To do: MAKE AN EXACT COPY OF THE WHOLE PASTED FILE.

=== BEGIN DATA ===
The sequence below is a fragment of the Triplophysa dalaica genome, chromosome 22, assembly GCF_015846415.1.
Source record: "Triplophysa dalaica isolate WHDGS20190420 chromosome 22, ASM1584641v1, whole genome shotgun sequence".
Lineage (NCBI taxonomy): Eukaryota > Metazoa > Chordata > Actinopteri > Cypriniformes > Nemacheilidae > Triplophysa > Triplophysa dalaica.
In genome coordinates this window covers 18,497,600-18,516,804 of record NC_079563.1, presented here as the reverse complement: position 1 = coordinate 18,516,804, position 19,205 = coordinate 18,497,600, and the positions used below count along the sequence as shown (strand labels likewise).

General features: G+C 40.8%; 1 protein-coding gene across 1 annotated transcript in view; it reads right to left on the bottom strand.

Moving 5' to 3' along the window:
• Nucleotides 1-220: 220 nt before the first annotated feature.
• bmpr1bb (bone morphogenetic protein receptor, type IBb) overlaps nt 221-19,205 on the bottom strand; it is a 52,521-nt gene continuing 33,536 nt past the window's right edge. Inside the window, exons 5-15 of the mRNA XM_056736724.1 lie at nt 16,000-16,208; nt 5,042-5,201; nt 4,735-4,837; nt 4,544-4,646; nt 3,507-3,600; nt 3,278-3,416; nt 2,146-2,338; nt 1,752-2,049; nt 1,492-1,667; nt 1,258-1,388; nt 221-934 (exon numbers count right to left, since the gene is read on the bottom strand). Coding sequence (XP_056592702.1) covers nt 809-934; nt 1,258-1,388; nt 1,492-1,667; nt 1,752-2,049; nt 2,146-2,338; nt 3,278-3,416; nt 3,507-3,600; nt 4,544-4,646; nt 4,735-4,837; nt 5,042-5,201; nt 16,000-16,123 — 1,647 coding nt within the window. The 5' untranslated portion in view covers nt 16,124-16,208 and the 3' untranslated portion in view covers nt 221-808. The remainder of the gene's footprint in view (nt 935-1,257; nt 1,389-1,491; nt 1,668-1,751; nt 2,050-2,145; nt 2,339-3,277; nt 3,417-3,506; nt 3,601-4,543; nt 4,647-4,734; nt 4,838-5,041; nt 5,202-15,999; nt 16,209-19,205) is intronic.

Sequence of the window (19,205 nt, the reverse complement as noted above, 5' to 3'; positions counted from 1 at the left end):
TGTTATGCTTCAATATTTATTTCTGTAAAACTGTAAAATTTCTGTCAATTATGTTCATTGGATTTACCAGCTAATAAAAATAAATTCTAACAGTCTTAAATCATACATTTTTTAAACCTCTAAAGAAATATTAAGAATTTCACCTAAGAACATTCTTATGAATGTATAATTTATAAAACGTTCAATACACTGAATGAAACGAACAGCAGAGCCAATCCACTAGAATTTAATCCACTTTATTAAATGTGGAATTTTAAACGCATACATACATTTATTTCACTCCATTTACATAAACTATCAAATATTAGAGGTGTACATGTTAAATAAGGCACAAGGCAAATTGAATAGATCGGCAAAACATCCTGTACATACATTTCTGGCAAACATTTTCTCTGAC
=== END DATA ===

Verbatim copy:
The sequence below is a fragment of the Triplophysa dalaica genome, chromosome 22, assembly GCF_015846415.1.
Source record: "Triplophysa dalaica isolate WHDGS20190420 chromosome 22, ASM1584641v1, whole genome shotgun sequence".
Lineage (NCBI taxonomy): Eukaryota > Metazoa > Chordata > Actinopteri > Cypriniformes > Nemacheilidae > Triplophysa > Triplophysa dalaica.
In genome coordinates this window covers 18,497,600-18,516,804 of record NC_079563.1, presented here as the reverse complement: position 1 = coordinate 18,516,804, position 19,205 = coordinate 18,497,600, and the positions used below count along the sequence as shown (strand labels likewise).

General features: G+C 40.8%; 1 protein-coding gene across 1 annotated transcript in view; it reads right to left on the bottom strand.

Moving 5' to 3' along the window:
• Nucleotides 1-220: 220 nt before the first annotated feature.
• bmpr1bb (bone morphogenetic protein receptor, type IBb) overlaps nt 221-19,205 on the bottom strand; it is a 52,521-nt gene continuing 33,536 nt past the window's right edge. Inside the window, exons 5-15 of the mRNA XM_056736724.1 lie at nt 16,000-16,208; nt 5,042-5,201; nt 4,735-4,837; nt 4,544-4,646; nt 3,507-3,600; nt 3,278-3,416; nt 2,146-2,338; nt 1,752-2,049; nt 1,492-1,667; nt 1,258-1,388; nt 221-934 (exon numbers count right to left, since the gene is read on the bottom strand). Coding sequence (XP_056592702.1) covers nt 809-934; nt 1,258-1,388; nt 1,492-1,667; nt 1,752-2,049; nt 2,146-2,338; nt 3,278-3,416; nt 3,507-3,600; nt 4,544-4,646; nt 4,735-4,837; nt 5,042-5,201; nt 16,000-16,123 — 1,647 coding nt within the window. The 5' untranslated portion in view covers nt 16,124-16,208 and the 3' untranslated portion in view covers nt 221-808. The remainder of the gene's footprint in view (nt 935-1,257; nt 1,389-1,491; nt 1,668-1,751; nt 2,050-2,145; nt 2,339-3,277; nt 3,417-3,506; nt 3,601-4,543; nt 4,647-4,734; nt 4,838-5,041; nt 5,202-15,999; nt 16,209-19,205) is intronic.

Sequence of the window (19,205 nt, the reverse complement as noted above, 5' to 3'; positions counted from 1 at the left end):
TGTTATGCTTCAATATTTATTTCTGTAAAACTGTAAAATTTCTGTCAATTATGTTCATTGGATTTACCAGCTAATAAAAATAAATTCTAACAGTCTTAAATCATACATTTTTTAAACCTCTAAAGAAATATTAAGAATTTCACCTAAGAACATTCTTATGAATGTATAATTTATAAAACGTTCAATACACTGAATGAAACGAACAGCAGAGCCAATCCACTAGAATTTAATCCACTTTATTAAATGTGGAATTTTAAACGCATACATACATTTATTTCACTCCATTTACATAAACTATCAAATATTAGAGGTGTACATGTTAAATAAGGCACAAGGCAAATTGAATAGATCGGCAAAACATCCTGTACATACATTTCTGGCAAACATTTTCTCTGAC